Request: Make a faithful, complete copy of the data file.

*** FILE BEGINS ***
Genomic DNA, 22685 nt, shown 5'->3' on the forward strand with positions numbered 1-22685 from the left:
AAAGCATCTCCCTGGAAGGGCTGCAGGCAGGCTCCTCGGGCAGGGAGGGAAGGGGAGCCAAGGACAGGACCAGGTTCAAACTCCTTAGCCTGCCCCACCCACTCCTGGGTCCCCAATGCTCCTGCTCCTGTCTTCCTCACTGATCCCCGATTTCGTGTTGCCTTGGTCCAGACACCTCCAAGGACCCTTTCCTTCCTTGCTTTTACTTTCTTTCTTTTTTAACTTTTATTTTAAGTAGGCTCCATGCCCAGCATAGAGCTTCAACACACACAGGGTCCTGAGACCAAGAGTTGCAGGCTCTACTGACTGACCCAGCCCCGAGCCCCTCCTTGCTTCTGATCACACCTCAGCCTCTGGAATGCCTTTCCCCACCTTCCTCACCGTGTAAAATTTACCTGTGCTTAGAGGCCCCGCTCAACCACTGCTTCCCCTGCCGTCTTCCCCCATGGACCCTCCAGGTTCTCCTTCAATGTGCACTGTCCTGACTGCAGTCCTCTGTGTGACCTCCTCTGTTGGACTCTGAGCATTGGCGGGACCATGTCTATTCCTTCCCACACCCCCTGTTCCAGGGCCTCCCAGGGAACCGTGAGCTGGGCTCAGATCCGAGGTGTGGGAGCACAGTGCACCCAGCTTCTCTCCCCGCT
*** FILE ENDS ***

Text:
Genomic DNA, 22685 nt, shown 5'->3' on the forward strand with positions numbered 1-22685 from the left:
AAAGCATCTCCCTGGAAGGGCTGCAGGCAGGCTCCTCGGGCAGGGAGGGAAGGGGAGCCAAGGACAGGACCAGGTTCAAACTCCTTAGCCTGCCCCACCCACTCCTGGGTCCCCAATGCTCCTGCTCCTGTCTTCCTCACTGATCCCCGATTTCGTGTTGCCTTGGTCCAGACACCTCCAAGGACCCTTTCCTTCCTTGCTTTTACTTTCTTTCTTTTTTAACTTTTATTTTAAGTAGGCTCCATGCCCAGCATAGAGCTTCAACACACACAGGGTCCTGAGACCAAGAGTTGCAGGCTCTACTGACTGACCCAGCCCCGAGCCCCTCCTTGCTTCTGATCACACCTCAGCCTCTGGAATGCCTTTCCCCACCTTCCTCACCGTGTAAAATTTACCTGTGCTTAGAGGCCCCGCTCAACCACTGCTTCCCCTGCCGTCTTCCCCCATGGACCCTCCAGGTTCTCCTTCAATGTGCACTGTCCTGACTGCAGTCCTCTGTGTGACCTCCTCTGTTGGACTCTGAGCATTGGCGGGACCATGTCTATTCCTTCCCACACCCCCTGTTCCAGGGCCTCCCAGGGAACCGTGAGCTGGGCTCAGATCCGAGGTGTGGGAGCACAGTGCACCCAGCTTCTCTCCCCGCT